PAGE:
Brown has always been a schematic stalwart. Prior to coming to Michigan, he plied his trade in the northeast for many years. Statistically, his defenses have always out performed his talent level. This is mainly due to his defenses doing the little things well.
The defense Brown runs is a single gap 3-4. The Wolverine front 7 are responsible for plugging their hole on run plays, forcing opposing backs to a lane where a safety is waiting. If all the front 7 merely break even, Michigan is going to hold opponents to a small gain based on aggressive safety play. Brown also presses coverage on the outside, generally with outside leverage. Again, all routes are funnelled to help by the safeties on the inside of the field.
There are two ways to attack Brown defenses. The first is to utilize and I formation, and use the fullback to clear a lane away from the spill lane the safety is covering. Wisconsin did this pretty much the whole game against Michigan with great success. Iowa tried to replicate the feat, and did not approach the same results. The second way to attack the defense is through pulling lineman to gain a numbers advantage on the play side and having a 2nd level blocker for the safety.
At its core, the Michigan defense looks like this.
As you can see, Wisconsin pulled linemen trying to create a numbers advantage on this play. The Wolverines did a nice job of bottling this up. Dre Brown will have an advantage Taylor did against Michigan, which is to bounce the run outside the mess of linemen and break a run to the outside.
In the pass game, Michigan will press cover with the corners, but run a zone coverage behind it. Brown mixes up all kinds of coverages, and is a master of split coverage. He runs a lot of Cover 7, a mesh of Quarters coverage and a pattern matching zone. It takes away most quick hitting timing routes as the corners play tight. The soft part of the defense is a motion receiver to change the strength of the offense, and to eliminate the extra defender advantage Cover 7 provides. While teams can't do this every play, Brown will switch up the defense to man and eliminate the numbers advantage, it is very useful for targeted downs. Here is Middle Tennessee taking advantage.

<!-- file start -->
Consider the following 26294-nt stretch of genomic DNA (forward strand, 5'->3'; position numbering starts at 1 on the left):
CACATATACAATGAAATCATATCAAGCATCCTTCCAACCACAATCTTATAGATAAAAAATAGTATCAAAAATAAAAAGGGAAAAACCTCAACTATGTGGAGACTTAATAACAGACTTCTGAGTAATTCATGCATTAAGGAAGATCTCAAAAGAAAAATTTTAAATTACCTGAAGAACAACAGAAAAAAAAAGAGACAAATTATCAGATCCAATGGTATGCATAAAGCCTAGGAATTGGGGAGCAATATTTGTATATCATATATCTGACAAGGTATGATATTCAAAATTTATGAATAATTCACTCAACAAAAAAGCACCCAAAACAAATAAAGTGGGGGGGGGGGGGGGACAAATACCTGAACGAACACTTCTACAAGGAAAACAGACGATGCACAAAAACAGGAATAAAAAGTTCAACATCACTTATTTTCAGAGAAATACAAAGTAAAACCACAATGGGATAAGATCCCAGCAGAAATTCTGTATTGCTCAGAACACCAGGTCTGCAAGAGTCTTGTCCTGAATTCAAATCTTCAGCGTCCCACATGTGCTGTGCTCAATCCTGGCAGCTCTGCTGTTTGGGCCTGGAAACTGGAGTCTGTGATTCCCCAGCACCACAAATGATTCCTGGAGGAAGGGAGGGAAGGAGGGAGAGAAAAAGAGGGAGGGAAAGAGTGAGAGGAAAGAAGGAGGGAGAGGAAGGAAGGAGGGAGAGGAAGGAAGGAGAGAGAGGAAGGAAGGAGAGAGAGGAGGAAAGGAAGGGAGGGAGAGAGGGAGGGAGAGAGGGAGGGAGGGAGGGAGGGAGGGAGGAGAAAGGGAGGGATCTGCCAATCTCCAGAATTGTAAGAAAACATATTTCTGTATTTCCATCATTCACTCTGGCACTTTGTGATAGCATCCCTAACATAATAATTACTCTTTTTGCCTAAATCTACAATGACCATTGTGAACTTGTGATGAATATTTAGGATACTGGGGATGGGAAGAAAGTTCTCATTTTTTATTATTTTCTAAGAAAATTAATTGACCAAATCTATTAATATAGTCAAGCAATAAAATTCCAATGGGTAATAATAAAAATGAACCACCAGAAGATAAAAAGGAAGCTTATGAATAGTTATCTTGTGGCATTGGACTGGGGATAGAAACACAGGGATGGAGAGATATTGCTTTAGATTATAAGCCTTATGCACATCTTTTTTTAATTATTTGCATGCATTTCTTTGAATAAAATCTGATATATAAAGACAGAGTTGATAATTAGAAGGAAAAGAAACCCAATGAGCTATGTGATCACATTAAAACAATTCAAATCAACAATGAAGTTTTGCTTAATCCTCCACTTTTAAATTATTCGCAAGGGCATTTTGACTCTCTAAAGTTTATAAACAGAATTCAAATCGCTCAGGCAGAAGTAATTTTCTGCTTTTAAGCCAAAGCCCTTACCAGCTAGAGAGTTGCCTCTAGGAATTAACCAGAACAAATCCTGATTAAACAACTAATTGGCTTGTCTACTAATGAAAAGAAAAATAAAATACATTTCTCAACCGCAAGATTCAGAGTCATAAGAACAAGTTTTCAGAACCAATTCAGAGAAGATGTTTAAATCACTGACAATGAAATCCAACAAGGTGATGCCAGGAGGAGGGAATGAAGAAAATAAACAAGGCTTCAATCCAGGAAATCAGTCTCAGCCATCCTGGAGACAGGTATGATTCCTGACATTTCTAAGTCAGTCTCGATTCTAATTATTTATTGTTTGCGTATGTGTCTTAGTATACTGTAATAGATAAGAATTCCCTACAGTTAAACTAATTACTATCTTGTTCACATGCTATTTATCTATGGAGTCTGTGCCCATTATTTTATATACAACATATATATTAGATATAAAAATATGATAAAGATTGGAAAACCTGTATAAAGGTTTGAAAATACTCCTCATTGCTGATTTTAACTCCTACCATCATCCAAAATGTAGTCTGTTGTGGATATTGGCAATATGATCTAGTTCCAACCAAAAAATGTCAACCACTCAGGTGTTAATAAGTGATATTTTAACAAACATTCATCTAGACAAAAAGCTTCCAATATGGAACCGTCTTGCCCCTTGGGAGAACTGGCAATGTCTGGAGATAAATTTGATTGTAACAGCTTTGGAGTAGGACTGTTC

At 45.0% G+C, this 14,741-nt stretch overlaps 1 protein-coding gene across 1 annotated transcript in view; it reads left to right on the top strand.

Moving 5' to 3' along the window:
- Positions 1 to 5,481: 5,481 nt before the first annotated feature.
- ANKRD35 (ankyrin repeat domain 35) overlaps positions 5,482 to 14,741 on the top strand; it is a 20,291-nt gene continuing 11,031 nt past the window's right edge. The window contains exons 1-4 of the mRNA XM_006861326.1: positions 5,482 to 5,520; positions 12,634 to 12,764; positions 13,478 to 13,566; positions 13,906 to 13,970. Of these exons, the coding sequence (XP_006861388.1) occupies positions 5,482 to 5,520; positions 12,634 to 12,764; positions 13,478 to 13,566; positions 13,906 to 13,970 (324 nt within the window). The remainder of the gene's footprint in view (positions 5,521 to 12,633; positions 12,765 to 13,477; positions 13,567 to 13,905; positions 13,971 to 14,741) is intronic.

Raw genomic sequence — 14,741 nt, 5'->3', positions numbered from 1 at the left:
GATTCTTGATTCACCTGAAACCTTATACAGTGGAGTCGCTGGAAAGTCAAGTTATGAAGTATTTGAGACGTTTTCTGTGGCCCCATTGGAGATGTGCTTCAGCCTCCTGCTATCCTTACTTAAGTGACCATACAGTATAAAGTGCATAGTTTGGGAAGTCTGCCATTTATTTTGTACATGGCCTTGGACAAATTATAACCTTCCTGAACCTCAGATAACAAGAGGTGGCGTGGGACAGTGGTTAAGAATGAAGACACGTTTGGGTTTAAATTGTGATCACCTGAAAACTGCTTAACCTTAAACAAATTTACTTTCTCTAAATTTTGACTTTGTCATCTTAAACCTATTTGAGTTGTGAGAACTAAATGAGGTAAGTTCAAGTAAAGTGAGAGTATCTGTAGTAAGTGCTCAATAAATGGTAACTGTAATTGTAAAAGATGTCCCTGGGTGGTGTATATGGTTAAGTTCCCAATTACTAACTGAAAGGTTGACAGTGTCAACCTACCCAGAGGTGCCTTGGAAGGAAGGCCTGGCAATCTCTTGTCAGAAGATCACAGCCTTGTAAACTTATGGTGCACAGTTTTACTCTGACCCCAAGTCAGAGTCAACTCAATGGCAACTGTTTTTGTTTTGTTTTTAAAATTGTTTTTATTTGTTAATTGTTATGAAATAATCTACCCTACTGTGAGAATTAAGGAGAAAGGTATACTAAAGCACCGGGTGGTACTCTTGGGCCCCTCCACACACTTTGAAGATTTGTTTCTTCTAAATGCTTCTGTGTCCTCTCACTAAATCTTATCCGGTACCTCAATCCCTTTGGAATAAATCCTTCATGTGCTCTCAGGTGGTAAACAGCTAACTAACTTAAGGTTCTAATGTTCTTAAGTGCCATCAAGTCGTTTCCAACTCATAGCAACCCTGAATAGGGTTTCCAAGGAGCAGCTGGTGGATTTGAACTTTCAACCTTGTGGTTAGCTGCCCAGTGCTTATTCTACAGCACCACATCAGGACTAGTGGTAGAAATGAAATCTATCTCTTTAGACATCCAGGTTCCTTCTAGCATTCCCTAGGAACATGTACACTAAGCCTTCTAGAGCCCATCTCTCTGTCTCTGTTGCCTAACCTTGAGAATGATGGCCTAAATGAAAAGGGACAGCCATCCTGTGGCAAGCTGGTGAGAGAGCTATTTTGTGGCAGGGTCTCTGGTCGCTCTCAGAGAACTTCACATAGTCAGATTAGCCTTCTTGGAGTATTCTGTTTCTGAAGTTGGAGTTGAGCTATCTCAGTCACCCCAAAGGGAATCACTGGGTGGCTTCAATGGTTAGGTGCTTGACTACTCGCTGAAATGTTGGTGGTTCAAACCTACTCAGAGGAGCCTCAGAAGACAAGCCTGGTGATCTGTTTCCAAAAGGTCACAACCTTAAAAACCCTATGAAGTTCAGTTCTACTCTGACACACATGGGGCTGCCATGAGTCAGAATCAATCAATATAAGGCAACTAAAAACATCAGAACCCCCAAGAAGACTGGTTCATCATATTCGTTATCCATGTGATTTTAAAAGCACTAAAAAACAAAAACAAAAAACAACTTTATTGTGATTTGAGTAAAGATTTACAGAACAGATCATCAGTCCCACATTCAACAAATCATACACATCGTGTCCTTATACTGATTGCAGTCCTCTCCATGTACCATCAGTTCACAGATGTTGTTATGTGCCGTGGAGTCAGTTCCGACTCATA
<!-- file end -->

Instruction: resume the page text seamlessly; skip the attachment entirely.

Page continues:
By bringing the receiver across the formation, then running clear out routes, the motion receiver is in space with room to work upon receiving the ball.
Another way to attack the aggressive front of the Brown defense is the tunnel screen. This allows the offense to release the OL downfield and take out the 2nd level defenders, and negates the aggressive DL.
Illinois has a couple of receivers that could do real damage with this look, and I would hope Rod Smith runs a couple of these on Saturday.
The other thing Brown is notorious for is his blitz game. I honestly could write 40 pages about fun stuff Don Brown does, Smart Football and others cover his scheme things quite often. Here is the double LB Blitz Brown likes to employ
The Michigan defense is disciplined, and against most teams they wreak havoc with scheme. Teams like Ohio State are able to pound them by winning individual matchups on the lines. Wisconsin broke even against the DL, but was able to use the FB to negate the single gap coverage. Illinois is going to struggle to win 1:1 matchups, so will need to create space and additional gaps to cover for the Michigan D to get the safeties out of position. Therefore, expect more 2 TE sets from Illinois, and a lot more Matt Robinson running.
What does it mean?
Michigan will attempt to pound the ball on the ground against Illinois, and hope to get the running game in gear. If the Wolverines are forced to pass, the offense falls apart. Defensively, Brown is going to bring pressure and walk a safety directly to the box. The defense will most assuredly play inside leverage to take away slants and other quick routes from the Illini receivers.
For Illinois to Win:
Illinois has to continue generating turnovers, and they need the run game to explode. Once they establish the run game, Illinois needs to slow the tempo and limit possessions.
For Michigan to Win:
Michigan needs the offense to finally start clicking. Up to this point, the offense has been erratic. Gattis needs to get all the pieces moving in the same direction. Once they get moving, they need to take care of the ball. Defensively, Michigan needs to avoid chunk plays by Illinois, and make them string together a drive to score.
The Michigan offense does not inspire the confidence to think they can score enough to cover this spread. The Illinois defense does not inspire the confidence they can prevent Michigan from lighting up the scoreboard. One will prove us wrong, and on this bet my money is on Lovie to fail. I'll take Michigan to cover. On ABC.
YTD Against the Spread: